Coronavirus: Joe Biden says Democrats could hold 'virtual' convention to pick presidential nominee

Alex Woodward
AFP via Getty Images

Joe Biden suggests Democrats could consider holding a "virtual" convention to determine the party's 2020 presidential nominee.

This week, the Democratic National Committee announced that it postponed its convention to mid-August amid the coronavirus pandemic.

But the former vice president told ABC's This Week on Sunday that the party instead "should be thinking about" holding a "virtual" event for the party's delegates to select a candidate to take on Donald Trump in the November general election.

He said: "The idea of holding the convention is going to be necessary. We may not be able to put 10, 20, 30,000 people in one place, and that's very possible. Again, let's see where it is. And what we do between now and then is going to dictate a lot of that as well. But my point is that I think you just gotta follow the science. Listen to the experts."

The party announced it was moving the dates of its convention the day after Mr Biden told The Tonight Show on 1 April that he doubts "whether the Democratic convention is going to be able to be held in mid-July or early July. I think it's going to have to move into August."

A delayed convention follows a contentious primary season, with a field whittled down to the former vice president and Bernie Sanders, whose campaigns are immersed in the Covid-19 outbreak.

Several states have postponed elections to prevent voters from spreading the disease at crowded polls.

But days before cities and states across the US were preparing stay-at-home measures, primary elections were held in Arizona, Florida and Illinois on 17 March, the most recent round of primary voting, which preceded two weeks of sweeping measures to keep people away from crowds and in their homes.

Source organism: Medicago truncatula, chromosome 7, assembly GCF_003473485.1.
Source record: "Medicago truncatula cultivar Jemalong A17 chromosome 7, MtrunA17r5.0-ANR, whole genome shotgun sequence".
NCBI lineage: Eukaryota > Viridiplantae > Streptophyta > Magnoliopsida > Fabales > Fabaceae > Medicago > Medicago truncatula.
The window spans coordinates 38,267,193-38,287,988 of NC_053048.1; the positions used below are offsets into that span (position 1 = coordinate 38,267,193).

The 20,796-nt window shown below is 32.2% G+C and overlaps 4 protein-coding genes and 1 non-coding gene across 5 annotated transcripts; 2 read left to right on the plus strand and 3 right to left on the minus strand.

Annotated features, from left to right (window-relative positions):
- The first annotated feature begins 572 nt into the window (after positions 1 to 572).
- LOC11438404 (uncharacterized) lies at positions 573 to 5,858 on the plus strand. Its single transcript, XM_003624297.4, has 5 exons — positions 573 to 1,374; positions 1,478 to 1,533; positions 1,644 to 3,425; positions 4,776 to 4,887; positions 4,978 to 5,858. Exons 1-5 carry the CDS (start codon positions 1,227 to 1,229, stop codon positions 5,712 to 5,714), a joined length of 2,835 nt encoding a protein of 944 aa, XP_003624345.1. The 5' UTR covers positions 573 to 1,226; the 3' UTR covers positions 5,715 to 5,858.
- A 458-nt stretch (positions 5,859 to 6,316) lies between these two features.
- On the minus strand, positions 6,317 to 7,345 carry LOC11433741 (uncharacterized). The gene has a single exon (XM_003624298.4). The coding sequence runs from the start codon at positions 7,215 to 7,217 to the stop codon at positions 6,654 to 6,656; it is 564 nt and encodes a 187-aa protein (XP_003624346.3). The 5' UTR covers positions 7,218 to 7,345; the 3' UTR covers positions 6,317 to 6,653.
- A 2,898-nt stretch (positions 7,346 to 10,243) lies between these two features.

Wisconsin's primary, scheduled for 7 April, is scheduled to go on as planned, despite a statewide stay-at-home order and a last-minute plea from the state's governor pleading for mail-in only voting. There also are massive shortages of poll workers, including in large areas like Milwaukee, forcing some polls to close and leaving just a handful of voting sites.

Mr Biden's campaign has not called on any state to postpone their elections.

He has the lead in the race with 1,17 pledged delegates, followed by Senator Sanders with 914 delegates.

The former vice president also told This Week that his campaign is likely to begin the vetting process for selecting a running mate this month, and that he spoke with the senator about their futures in the race.

He said: "If we don't start now or shortly in the month of April, it's gonna be hard to get it done. So I was basically apologising and making it clear I wasn't trying to be presumptuous in any way ... and [Mr Sanders] appreciated that."

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